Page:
Early voting begins Thursday for the May primaries. Among the races on the ballot this year is Buncombe County district attorney. BPR’s Jeremy Loeb interviewed both candidates running for the office.
The May 8th Democratic primary for Buncombe County District Attorney is essentially the general election because no Republican has filed to run. It’s a rematch between incumbent Todd Williams and Asheville defense attorney Ben Scales. Scales ran in 2014 and got 38 percent of the vote to Williams’ 62. But that time he ran as an independent, so he hopes to do better this time around running as a Democrat. Scales’ recent career has focused mainly on representing entertainers and defending people against what he sees as unjust marijuana laws. He says as D.A. he won’t prosecute any adult for simple possession.
Scales: “That’s going to be my lodestar, if you will, my benchmark is going to be ‘Is somebody getting hurt?’ And if nobody’s getting hurt, I’m not going to prosecute it, but if anybody is getting hurt I’m going to prosecute it regardless of who’s doing the hurting.”
As to why he’s challenging Williams?
Scales: “The people of Buncombe County deserve a true progressive in that office and I believe that I can bring that vision. I don’t think he’s enacted progressive programs.”
But Williams says he’s a lifelong Democrat, and points to new initiatives like the Justice Resource Center that opened last year.
Williams: “The courthouse is now a place for rehabilitation and potentially opportunity for you, rather than just penalties. That is a progressive thing.”
But Scales went further with his criticisms.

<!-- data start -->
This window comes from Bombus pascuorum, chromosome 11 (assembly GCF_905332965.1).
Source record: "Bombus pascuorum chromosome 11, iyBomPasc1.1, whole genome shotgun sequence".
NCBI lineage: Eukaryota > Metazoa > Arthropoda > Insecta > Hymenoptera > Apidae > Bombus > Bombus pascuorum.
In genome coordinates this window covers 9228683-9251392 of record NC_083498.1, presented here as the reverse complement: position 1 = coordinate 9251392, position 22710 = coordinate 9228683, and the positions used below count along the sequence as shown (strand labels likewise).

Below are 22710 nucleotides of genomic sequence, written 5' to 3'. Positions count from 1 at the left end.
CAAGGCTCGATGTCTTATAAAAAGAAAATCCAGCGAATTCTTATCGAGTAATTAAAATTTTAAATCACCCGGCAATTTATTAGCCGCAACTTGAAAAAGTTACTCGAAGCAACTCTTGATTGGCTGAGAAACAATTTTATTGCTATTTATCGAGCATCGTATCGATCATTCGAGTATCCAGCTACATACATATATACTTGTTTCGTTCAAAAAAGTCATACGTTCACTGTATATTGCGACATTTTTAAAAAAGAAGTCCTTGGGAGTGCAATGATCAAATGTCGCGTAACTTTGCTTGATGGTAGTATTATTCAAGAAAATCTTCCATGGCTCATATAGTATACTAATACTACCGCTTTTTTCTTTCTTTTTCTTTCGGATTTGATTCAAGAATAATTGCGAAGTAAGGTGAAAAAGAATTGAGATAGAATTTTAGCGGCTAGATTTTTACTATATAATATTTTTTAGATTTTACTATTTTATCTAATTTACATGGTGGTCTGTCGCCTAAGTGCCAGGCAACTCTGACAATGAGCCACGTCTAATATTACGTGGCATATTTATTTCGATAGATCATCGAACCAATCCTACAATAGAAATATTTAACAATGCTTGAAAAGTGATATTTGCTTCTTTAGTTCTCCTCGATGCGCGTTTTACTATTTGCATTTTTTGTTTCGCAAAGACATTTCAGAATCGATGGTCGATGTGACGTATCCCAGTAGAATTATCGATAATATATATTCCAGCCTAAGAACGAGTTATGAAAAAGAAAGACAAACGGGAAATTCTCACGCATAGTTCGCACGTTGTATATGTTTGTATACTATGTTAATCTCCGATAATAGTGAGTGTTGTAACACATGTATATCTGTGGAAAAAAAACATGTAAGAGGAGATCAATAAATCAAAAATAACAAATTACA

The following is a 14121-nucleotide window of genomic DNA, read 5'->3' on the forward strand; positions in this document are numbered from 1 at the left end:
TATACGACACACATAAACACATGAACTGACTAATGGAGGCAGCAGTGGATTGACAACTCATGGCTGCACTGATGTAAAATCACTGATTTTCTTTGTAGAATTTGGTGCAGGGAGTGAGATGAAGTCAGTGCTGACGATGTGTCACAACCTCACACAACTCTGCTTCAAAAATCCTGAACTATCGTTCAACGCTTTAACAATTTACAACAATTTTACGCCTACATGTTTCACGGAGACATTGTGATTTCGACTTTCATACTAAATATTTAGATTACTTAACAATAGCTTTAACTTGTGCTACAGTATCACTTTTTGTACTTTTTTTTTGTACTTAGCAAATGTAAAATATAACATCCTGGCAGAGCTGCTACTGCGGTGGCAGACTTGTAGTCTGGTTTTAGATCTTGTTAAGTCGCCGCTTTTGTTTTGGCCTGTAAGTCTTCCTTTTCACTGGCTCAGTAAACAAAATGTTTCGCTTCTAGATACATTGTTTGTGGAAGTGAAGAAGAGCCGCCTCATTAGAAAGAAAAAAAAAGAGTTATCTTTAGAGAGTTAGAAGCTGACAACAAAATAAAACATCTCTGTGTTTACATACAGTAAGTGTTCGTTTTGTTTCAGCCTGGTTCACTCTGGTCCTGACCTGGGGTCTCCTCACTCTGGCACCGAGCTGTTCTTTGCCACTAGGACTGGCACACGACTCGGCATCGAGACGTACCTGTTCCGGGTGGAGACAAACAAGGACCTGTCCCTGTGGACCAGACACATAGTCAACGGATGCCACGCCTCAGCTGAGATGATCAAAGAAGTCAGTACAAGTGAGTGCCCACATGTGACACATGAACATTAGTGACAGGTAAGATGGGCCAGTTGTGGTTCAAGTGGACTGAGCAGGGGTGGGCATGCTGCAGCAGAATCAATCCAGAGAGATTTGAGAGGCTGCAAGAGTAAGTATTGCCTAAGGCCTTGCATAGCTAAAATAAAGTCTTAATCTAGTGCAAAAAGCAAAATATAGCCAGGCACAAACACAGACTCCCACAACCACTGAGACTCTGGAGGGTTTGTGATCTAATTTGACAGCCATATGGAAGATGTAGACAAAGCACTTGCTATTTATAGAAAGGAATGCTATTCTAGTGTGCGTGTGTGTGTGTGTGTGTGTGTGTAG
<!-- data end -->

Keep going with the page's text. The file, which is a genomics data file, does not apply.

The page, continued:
Scales: “I feel like there’s been a real breakdown of trust between the District Attorney’s office and law enforcement. Also within the courthouse there’s just a lack of leadership that should be coming from the D.A.’s office that I’m not seeing.”
One thing Scales points out is that Williams passed recently on a forum to debate him. Williams says he’s at a disadvantage because there are things as D.A. he can’t discuss regarding ongoing cases.
Williams: “I don’t think we’re getting additional transparency through a forum where an individual can attack and I can’t respond.”
The biggest attack from Scales recently has been over the handling of the August beating of Johnnie Jermaine Rush, an unarmed black man accused of jaywalking and trespassing, by former Asheville police officer Chris Hickman who’s white. Williams brought charges against Hickman in March about a week after video leaked to the Asheville Citizen-Times was published.
Scales: “Here he had the exact same evidence that he ended up charging him with, he had that evidence 6 months before. For some reason he didn’t act on it, and the only reason he did act on it was the video release, and there was massive public outcry and outrage.”
But Williams tells it differently.
Williams: “We have no investigation faculty in the DA’s office unless and until there is a charge, and all of our charges have to be based on probable cause. Probable cause either found by a judicial figure or submitted to us by a sworn law enforcement agency so we can take action.”
He says the Asheville Police Department immediately took Hickman’s badge and gun after the incident and started an internal investigation.
Williams: “They do come back in December and they say, ‘Well do we need a criminal investigation?’ And the answer was ‘Yes.” And what was completely unforeseeable to us was when we jointly requested the SBI to become involved, was the SBI refused the investigation, and then that dropped it back in APD’s lap to investigate.”
As to why charges came so soon after the leak of the video, and not before, Williams says the police department probably was feeling pressure to complete their own criminal investigation.
Williams: “And I was certainly applying pressure to receive that investigation as quickly as possible. And when we received it on March 6th, we were able then to within two days to do the analysis that we needed to do to take the case to a magistrate.”
Williams’ re-election just may depend on whether his explanation of the Rush timeline satisfies voters. Early voting runs until May 5th. The primary is May 8th.